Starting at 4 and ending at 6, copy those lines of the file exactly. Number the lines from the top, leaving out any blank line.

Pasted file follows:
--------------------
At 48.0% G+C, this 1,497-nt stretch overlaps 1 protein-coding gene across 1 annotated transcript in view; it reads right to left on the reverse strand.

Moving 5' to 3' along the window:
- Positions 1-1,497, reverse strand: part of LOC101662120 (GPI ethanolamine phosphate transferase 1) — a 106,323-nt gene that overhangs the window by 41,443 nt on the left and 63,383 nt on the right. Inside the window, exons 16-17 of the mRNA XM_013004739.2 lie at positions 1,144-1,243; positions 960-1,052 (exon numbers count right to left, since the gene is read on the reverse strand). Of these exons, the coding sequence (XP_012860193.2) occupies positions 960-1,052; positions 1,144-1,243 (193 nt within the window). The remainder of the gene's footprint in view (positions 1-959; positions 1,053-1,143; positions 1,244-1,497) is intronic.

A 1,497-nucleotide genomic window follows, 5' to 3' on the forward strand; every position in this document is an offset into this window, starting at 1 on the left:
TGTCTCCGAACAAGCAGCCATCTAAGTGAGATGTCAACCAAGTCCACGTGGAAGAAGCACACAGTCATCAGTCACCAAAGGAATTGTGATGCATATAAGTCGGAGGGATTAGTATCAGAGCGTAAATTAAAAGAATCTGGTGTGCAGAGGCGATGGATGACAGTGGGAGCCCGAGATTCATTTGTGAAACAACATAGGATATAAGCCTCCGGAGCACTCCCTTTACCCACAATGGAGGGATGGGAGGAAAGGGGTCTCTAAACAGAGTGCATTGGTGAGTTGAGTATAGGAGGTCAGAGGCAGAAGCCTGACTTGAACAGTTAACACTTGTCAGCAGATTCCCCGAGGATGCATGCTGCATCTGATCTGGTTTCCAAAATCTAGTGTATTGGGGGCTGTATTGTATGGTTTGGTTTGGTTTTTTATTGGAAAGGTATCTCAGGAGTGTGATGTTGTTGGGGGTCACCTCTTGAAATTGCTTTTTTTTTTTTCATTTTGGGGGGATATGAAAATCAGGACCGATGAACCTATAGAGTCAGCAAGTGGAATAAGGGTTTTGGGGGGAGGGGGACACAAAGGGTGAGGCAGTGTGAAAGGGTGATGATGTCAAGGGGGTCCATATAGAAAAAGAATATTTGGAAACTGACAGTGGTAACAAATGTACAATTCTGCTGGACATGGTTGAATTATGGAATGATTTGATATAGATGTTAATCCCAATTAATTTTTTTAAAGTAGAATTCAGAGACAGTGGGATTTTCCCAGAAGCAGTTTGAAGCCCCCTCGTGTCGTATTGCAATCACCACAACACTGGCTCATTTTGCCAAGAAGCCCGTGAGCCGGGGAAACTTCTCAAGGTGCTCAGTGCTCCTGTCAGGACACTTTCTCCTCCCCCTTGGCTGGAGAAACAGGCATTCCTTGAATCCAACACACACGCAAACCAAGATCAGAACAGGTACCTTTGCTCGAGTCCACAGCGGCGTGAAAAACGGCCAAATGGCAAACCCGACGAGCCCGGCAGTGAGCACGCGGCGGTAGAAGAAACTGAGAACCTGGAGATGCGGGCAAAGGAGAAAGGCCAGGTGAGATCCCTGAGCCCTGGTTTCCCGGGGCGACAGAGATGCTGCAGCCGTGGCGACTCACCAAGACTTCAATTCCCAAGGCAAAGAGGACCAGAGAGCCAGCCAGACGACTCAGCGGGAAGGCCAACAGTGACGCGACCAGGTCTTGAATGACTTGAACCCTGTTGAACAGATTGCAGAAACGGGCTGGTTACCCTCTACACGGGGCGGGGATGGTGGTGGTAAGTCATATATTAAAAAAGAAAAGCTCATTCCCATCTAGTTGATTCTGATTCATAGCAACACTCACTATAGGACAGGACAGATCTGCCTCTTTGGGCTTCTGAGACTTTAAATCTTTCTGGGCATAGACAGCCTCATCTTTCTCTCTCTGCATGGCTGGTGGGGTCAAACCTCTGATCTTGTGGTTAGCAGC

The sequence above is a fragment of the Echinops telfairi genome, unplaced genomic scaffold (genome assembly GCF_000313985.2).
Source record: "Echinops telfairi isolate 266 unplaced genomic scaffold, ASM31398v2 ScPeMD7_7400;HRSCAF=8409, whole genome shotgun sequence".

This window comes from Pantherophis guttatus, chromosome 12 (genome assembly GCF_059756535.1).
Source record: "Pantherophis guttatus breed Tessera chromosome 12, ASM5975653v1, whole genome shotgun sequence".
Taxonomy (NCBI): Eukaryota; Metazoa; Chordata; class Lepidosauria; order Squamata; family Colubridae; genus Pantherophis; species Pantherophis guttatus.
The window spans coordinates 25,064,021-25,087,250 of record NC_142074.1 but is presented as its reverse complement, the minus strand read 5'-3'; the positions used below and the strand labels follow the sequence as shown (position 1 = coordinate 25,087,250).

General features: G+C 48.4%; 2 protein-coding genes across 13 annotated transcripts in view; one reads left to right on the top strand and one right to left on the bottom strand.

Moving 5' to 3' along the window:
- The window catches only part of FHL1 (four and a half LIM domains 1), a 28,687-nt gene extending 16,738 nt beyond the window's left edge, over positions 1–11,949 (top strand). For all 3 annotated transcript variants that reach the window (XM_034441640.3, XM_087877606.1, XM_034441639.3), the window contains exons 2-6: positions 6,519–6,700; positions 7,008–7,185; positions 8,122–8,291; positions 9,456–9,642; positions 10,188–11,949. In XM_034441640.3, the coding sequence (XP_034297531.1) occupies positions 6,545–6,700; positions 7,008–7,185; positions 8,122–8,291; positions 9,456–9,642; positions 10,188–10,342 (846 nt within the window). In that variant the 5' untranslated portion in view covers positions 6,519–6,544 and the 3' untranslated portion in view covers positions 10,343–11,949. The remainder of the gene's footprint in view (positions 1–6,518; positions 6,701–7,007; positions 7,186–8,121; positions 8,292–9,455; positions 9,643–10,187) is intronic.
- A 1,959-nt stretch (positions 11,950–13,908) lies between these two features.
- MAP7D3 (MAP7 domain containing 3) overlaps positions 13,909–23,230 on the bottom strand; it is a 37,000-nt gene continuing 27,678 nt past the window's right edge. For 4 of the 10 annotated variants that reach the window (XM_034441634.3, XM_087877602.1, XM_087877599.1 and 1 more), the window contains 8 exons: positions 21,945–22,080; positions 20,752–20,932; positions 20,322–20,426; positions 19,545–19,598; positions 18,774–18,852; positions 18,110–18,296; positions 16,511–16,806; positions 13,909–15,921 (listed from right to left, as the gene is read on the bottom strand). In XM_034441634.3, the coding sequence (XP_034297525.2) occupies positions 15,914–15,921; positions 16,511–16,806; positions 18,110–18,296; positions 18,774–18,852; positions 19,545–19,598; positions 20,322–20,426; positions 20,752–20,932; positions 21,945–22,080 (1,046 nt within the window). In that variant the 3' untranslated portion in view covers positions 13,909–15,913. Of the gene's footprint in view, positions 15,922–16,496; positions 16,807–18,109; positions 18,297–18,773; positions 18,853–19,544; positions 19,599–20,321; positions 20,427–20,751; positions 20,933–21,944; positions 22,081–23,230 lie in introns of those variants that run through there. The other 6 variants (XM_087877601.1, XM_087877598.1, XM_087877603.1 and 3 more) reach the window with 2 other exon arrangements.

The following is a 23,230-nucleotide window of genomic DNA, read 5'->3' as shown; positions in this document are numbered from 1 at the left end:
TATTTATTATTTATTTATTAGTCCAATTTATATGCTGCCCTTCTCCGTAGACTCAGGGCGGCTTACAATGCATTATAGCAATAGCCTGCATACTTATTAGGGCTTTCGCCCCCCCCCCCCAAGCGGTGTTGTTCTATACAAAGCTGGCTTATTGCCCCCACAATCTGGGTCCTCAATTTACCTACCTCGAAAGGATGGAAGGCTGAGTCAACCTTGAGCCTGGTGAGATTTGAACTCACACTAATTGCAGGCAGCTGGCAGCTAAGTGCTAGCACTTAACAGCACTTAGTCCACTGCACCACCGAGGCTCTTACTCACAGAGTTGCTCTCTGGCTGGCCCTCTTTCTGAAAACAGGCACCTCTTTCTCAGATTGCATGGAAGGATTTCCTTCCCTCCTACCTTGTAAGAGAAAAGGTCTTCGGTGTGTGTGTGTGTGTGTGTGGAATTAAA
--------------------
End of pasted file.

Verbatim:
A 1,497-nucleotide genomic window follows, 5' to 3' on the forward strand; every position in this document is an offset into this window, starting at 1 on the left:
TGTCTCCGAACAAGCAGCCATCTAAGTGAGATGTCAACCAAGTCCACGTGGAAGAAGCACACAGTCATCAGTCACCAAAGGAATTGTGATGCATATAAGTCGGAGGGATTAGTATCAGAGCGTAAATTAAAAGAATCTGGTGTGCAGAGGCGATGGATGACAGTGGGAGCCCGAGATTCATTTGTGAAACAACATAGGATATAAGCCTCCGGAGCACTCCCTTTACCCACAATGGAGGGATGGGAGGAAAGGGGTCTCTAAACAGAGTGCATTGGTGAGTTGAGTATAGGAGGTCAGAGGCAGAAGCCTGACTTGAACAGTTAACACTTGTCAGCAGATTCCCCGAGGATGCATGCTGCATCTGATCTGGTTTCCAAAATCTAGTGTATTGGGGGCTGTATTGTATGGTTTGGTTTGGTTTTTTATTGGAAAGGTATCTCAGGAGTGTGATGTTGTTGGGGGTCACCTCTTGAAATTGCTTTTTTTTTTTTCATTTTGGGGGGATATGAAAATCAGGACCGATGAACCTATAGAGTCAGCAAGTGGAATAAGGGTTTTGGGGGGAGGGGGACACAAAGGGTGAGGCAGTGTGAAAGGGTGATGATGTCAAGGGGGTCCATATAGAAAAAGAATATTTGGAAACTGACAGTGGTAACAAATGTACAATTCTGCTGGACATGGTTGAATTATGGAATGATTTGATATAGATGTTAATCCCAATTAATTTTTTTAAAGTAGAATTCAGAGACAGTGGGATTTTCCCAGAAGCAGTTTGAAGCCCCCTCGTGTCGTATTGCAATCACCACAACACTGGCTCATTTTGCCAAGAAGCCCGTGAGCCGGGGAAACTTCTCAAGGTGCTCAGTGCTCCTGTCAGGACACTTTCTCCTCCCCCTTGGCTGGAGAAACAGGCATTCCTTGAATCCAACACACACGCAAACCAAGATCAGAACAGGTACCTTTGCTCGAGTCCACAGCGGCGTGAAAAACGGCCAAATGGCAAACCCGACGAGCCCGGCAGTGAGCACGCGGCGGTAGAAGAAACTGAGAACCTGGAGATGCGGGCAAAGGAGAAAGGCCAGGTGAGATCCCTGAGCCCTGGTTTCCCGGGGCGACAGAGATGCTGCAGCCGTGGCGACTCACCAAGACTTCAATTCCCAAGGCAAAGAGGACCAGAGAGCCAGCCAGACGACTCAGCGGGAAGGCCAACAGTGACGCGACCAGGTCTTGAATGACTTGAACCCTGTTGAACAGATTGCAGAAACGGGCTGGTTACCCTCTACACGGGGCGGGGATGGTGGTGGTAAGTCATATATTAAAAAAGAAAAGCTCATTCCCATCTAGTTGATTCTGATTCATAGCAACACTCACTATAGGACAGGACAGATCTGCCTCTTTGGGCTTCTGAGACTTTAAATCTTTCTGGGCATAGACAGCCTCATCTTTCTCTCTCTGCATGGCTGGTGGGGTCAAACCTCTGATCTTGTGGTTAGCAGC

The sequence above is a fragment of the Echinops telfairi genome, unplaced genomic scaffold (genome assembly GCF_000313985.2).